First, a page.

Quail Mountain (California)

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Quail Mountain
Quail Mountain from the north.jpg
Highest point
Elevation5,816 ft (1,773 m)  NAVD 88[2]
Prominence2,293 ft (699 m) [2]
ListingHundred Peaks Section[1]
Coordinates34°00′26″N 116°14′29″W / 34.007231°N 116.2413963°W / 34.007231; -116.2413963Coordinates: 34°00′26″N 116°14′29″W / 34.007231°N 116.2413963°W / 34.007231; -116.2413963[3]
Geography
Location
Parent rangeLittle San Bernardino Mountains
Topo mapUSGS Indian Cove
Climbing
Easiest routeModerate hike class 1[1]

Quail Mountain, at 5,816 feet (1,773 m), is the highest mountain in Joshua Tree National Park and the highest point in the Little San Bernardino Mountains of the very southern reach of the Mojave Desert. It is one of the southernmost peaks in the Transverse Ranges, with the Peninsular Ranges just across the Colorado Desert and Coachella Valley.

Trails[edit]

The mountain can be reached by foot from almost any direction. The regular route utilizes the California Riding and Hiking Trail starting from Keys View road and traverses barren, burned desert 4.5 miles (7.2 km) to Juniper Flats. From there it is about 1.5 miles (2.4 km) more of cross-country hiking to the flat summit which is marked by a large cairn. There are no trails to the summit, all routes involve cross-country hiking.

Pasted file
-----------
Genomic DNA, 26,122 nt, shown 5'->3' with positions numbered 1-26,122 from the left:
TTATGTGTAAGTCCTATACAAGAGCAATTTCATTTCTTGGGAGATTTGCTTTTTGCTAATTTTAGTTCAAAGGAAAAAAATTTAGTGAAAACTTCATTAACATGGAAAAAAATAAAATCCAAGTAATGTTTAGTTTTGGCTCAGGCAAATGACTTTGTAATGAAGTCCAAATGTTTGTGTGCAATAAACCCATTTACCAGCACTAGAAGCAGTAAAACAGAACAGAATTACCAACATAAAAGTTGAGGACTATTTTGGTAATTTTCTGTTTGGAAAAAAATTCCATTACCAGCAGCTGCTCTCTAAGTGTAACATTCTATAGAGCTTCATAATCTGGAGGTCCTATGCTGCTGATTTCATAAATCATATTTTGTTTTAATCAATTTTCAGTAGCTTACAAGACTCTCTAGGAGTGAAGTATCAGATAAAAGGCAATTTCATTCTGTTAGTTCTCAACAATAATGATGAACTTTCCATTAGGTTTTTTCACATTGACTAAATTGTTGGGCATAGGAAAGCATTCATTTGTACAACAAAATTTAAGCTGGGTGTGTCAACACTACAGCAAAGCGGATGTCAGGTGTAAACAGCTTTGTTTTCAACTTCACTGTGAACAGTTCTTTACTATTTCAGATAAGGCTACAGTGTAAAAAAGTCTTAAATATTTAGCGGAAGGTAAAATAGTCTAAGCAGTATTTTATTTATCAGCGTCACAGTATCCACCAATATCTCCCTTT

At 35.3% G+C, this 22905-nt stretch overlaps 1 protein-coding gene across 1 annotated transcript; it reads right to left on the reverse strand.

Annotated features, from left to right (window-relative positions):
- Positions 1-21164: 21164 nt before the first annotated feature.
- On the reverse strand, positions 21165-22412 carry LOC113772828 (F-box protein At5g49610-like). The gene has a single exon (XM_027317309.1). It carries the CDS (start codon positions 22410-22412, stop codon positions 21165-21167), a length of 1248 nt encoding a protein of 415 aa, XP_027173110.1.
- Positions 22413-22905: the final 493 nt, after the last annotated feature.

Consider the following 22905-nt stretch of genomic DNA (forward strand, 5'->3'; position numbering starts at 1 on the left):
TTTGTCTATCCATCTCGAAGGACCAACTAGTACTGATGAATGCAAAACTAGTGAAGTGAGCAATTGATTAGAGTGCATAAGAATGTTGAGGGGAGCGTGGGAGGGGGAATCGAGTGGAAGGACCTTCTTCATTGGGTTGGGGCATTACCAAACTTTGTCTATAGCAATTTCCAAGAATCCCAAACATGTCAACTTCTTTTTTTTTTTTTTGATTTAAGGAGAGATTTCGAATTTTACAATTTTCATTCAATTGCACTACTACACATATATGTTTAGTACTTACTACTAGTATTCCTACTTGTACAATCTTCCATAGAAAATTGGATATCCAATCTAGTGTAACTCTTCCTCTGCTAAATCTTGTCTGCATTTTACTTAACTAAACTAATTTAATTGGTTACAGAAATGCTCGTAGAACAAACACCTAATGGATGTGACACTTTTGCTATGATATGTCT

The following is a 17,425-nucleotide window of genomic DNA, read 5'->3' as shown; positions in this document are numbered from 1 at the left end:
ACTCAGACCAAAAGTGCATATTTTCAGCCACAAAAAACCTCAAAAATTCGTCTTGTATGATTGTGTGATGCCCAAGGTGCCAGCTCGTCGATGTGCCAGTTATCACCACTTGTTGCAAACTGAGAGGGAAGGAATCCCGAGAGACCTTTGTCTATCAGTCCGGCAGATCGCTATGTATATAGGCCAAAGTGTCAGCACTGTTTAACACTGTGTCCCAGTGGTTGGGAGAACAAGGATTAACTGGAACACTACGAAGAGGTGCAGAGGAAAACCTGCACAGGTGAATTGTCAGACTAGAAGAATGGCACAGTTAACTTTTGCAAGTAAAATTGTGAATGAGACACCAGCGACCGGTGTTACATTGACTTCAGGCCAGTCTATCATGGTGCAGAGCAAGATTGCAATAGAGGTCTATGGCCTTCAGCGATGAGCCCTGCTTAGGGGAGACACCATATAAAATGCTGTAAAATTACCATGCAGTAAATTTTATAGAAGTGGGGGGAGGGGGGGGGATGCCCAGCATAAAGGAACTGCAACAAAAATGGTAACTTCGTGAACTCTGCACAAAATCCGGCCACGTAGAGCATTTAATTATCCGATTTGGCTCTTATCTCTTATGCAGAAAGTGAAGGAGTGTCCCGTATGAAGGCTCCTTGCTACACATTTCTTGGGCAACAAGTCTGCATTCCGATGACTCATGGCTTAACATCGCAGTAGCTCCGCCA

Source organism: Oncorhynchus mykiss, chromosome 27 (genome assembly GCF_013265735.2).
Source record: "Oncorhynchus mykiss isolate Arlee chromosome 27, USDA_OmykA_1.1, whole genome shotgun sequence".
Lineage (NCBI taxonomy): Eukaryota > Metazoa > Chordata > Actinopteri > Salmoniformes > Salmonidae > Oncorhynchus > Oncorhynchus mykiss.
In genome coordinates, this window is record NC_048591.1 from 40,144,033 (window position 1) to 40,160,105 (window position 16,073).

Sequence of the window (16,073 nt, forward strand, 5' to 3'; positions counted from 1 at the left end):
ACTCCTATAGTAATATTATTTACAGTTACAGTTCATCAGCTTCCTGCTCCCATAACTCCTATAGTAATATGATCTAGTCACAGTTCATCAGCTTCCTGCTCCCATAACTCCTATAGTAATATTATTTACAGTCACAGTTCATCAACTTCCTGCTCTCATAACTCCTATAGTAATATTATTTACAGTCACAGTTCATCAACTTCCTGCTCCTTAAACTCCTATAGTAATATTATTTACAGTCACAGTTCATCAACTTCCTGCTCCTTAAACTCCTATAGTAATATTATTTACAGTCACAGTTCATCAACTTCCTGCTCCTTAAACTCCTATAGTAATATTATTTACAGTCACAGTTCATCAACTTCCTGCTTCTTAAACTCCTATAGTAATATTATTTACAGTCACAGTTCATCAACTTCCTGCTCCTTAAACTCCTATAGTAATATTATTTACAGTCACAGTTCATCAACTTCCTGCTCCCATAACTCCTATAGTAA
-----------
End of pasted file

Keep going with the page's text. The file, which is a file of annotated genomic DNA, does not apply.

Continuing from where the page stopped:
The best times to hike the peak are Fall, Winter and Spring. Winter can be very cold and windy, and summer is very hot and not recommended. Fall (October–December) is probably the safest time to visit the peak. Watch for rattlesnakes in the spring. There is no water or shade en route.

Natural history[edit]

Flora[edit]

Quail Mountain was previously covered with old-growth California juniper (Juniperus californica) and Single-leaf Pinyon (Pinus monophylla), Joshua tree (Yucca brevifolia), and Coastal sage scrub oak (Quercus dumosa) woodland. Several wildfires burned over the mountain, leaving it very barren of taller woody plants, which continues while their slow natural regeneration occurs. There are occasional Pinyon pines and California junipers that survived, and they are the source for new generation.

Fauna[edit]

A few Desert Bighorn Sheep live in the Little San Bernardino Mountains, and seeing one or a herd is a rewarding experience.

Event history[edit]

The devastating fire on Quail Mountain in 1999 unfortunately occurred again only 2 years later in 2001, and both burned over the mountain leaving it very barren of higher vegetation.

On the mountain a few pieces of aircraft wreckage can still be found. On February 4, 1999, two civilian T-28's (N628B and N128BJ) piloted by Bill Jones and Greg Weber crashed into the side of the mountain killing both pilots. They were en route to Thermal Airport from Van Nuys Airport as a flight of two and impacted at the 5,300-foot (1,600 m) level on the west side of the mountain. At the time of the accident the Little San Bernardino Mountains were obscured by cloud cover.[4]

See also[edit]

References[edit]

  1. ^ a b "Quail Mountain". Hundred Peaks Section List. Angeles Chapter, Sierra Club.
  2. ^ a b "Quail Mountain, California". Peakbagger.com. Retrieved 2009-08-22.
  3. ^ "Quail Mountain". Geographic Names Information System. United States Geological Survey. Retrieved 2009-08-22.
  4. ^ "Warbird Alley Archive". Warbird Alley. Feb 1999. Retrieved 2009-08-22.

External links[edit]